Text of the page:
South Koreans Unfazed by North's Sabre Rattling

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SEOUL, South Korea -- The news images have gripped our television screens for weeks: North Koreans on their march to war against America, South Korea and Japan, with threats of nuclear annihilation.
But spend an afternoon in Myeongdong, the busy shopping center in the heart of Seoul, South Korea, and you get the feeling the West is more concerned about North Korea than most South Koreans.
After so many years of living with their unpredictable neighbor, South Koreans are rather indifferent to the so-called crisis on the Korean peninsula. Consequently, you have a regular, normal day on the streets of Seoul.
The shops are full; the streets are packed with people spring shopping, and the traffic in Seoul is still a nightmare! 
"We've heard the North Korean rhetoric for years. They blustered last year and the year before and the year before," one man told CBN News.
It's all too familiar a drumbeat to the young and old alike.
"We call it political blackmail. The North Koreans threaten war and eventually the West and our government will give in to more concessions, more food, more oil, more stuff for them," one woman said.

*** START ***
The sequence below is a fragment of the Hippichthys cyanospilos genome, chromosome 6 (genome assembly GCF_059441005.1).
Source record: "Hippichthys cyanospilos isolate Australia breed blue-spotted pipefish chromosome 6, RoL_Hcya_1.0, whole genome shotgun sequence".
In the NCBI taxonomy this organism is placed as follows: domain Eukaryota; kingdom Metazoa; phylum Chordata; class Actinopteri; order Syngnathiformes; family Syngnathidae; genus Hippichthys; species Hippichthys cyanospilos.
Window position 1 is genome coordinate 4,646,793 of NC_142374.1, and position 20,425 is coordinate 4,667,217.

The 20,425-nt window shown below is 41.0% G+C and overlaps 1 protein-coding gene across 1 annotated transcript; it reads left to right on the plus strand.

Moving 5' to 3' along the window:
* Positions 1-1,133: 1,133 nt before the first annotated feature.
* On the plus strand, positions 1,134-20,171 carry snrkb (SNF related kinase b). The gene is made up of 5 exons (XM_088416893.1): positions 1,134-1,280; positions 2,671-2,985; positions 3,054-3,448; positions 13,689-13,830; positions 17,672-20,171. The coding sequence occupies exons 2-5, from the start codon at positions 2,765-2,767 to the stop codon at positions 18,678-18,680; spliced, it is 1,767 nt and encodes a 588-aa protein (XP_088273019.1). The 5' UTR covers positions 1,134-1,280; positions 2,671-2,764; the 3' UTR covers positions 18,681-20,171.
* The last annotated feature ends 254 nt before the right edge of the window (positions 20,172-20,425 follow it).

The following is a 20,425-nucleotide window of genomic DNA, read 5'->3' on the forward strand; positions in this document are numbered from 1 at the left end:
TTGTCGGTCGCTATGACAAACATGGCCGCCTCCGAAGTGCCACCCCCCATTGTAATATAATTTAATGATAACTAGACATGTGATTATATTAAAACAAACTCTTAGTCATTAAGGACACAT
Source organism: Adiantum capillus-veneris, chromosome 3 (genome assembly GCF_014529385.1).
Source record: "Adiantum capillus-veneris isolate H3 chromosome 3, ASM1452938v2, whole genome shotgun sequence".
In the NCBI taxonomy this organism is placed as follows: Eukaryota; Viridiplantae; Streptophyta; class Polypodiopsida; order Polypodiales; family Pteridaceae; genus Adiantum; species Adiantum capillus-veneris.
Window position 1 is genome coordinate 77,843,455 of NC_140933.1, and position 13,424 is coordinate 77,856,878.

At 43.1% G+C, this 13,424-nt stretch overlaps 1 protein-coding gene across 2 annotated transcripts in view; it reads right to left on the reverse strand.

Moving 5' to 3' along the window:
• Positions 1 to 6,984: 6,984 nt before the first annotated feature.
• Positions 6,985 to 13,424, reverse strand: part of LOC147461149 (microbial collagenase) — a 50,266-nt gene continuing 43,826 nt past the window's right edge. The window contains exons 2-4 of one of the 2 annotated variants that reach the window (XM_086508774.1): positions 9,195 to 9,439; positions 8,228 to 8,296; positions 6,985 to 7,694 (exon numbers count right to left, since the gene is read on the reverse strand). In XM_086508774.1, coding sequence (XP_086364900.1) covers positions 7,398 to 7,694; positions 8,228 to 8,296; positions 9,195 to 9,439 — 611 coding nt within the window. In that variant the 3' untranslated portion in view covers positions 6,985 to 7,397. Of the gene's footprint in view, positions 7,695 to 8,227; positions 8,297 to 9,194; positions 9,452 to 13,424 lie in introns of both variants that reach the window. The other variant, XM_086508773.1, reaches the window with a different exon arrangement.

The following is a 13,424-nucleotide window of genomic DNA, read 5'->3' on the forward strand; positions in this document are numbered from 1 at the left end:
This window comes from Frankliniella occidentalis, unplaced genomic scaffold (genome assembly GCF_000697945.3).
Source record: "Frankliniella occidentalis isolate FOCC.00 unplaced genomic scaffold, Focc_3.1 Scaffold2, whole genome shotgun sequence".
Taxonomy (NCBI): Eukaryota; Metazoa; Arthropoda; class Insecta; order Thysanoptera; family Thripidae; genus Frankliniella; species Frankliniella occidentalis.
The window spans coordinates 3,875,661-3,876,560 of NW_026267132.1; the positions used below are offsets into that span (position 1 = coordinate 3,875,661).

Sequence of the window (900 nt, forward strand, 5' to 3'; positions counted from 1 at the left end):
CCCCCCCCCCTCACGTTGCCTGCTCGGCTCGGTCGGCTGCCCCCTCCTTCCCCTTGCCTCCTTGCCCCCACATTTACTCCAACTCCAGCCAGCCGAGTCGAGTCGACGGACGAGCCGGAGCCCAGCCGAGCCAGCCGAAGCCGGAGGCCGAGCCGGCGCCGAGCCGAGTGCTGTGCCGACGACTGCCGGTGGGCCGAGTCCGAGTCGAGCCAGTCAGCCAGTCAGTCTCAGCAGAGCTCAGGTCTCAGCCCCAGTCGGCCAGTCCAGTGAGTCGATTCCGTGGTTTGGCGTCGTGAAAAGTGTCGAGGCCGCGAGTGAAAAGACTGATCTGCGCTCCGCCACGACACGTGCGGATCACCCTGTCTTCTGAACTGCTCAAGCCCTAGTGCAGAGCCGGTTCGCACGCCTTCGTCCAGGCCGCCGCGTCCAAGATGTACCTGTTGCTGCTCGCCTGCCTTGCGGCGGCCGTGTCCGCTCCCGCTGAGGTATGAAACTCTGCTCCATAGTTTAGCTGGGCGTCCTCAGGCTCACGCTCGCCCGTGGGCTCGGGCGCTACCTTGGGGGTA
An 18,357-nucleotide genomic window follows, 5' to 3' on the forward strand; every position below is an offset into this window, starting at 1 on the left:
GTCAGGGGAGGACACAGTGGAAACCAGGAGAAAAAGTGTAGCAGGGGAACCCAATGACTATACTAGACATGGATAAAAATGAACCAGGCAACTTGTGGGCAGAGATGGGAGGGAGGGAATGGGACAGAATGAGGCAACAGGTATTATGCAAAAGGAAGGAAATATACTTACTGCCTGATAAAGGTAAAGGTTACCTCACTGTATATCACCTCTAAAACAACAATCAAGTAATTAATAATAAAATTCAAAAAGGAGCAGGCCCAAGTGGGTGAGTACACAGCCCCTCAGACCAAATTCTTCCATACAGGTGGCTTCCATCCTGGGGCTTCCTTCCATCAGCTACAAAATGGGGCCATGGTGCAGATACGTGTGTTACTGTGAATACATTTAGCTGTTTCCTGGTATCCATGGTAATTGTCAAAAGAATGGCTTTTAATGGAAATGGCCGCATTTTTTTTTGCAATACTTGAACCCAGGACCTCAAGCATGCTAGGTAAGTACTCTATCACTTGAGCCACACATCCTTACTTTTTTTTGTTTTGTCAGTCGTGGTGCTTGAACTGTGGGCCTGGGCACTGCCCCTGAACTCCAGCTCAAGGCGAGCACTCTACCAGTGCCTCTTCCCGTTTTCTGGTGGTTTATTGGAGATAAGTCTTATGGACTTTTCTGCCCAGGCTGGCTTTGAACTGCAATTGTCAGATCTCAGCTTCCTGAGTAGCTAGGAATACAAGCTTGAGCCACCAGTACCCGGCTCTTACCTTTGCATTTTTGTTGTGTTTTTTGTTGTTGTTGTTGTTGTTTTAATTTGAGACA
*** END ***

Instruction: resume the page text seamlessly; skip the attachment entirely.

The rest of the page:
But the South Korean government isn't taking any chances. First responders held an anti-terror drill at a subway station in Seoul this week.
"Our military is closely monitoring North Korean military movement and are ready to act," Kim Min-Seok of the South Korean Defense Ministry said. "If North Korea takes any kind of self-justified action against South Korea, we will thoroughly and firmly punish them."
Although the North's sabre rattling isn't unusual, some worry the tirades against South Korea and the United States have been particularly shrill this year. And unlike past standoffs, experts worry the North is closer to a nuclear weapon and long-range missile capability.
"We've become numb to the threats and that's not good," one woman said. "This time is also different because we're dealing with new leadership in North Korea and that should concern for us."
South Koreans are clearly not oblivious to what's going on in the North. But for now, life goes on, even with the constant reminder of a neighbor that's regularly bent on getting the world's attention.

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CBN News
George Thomas

George Thomas

CBN News Sr. Reporter

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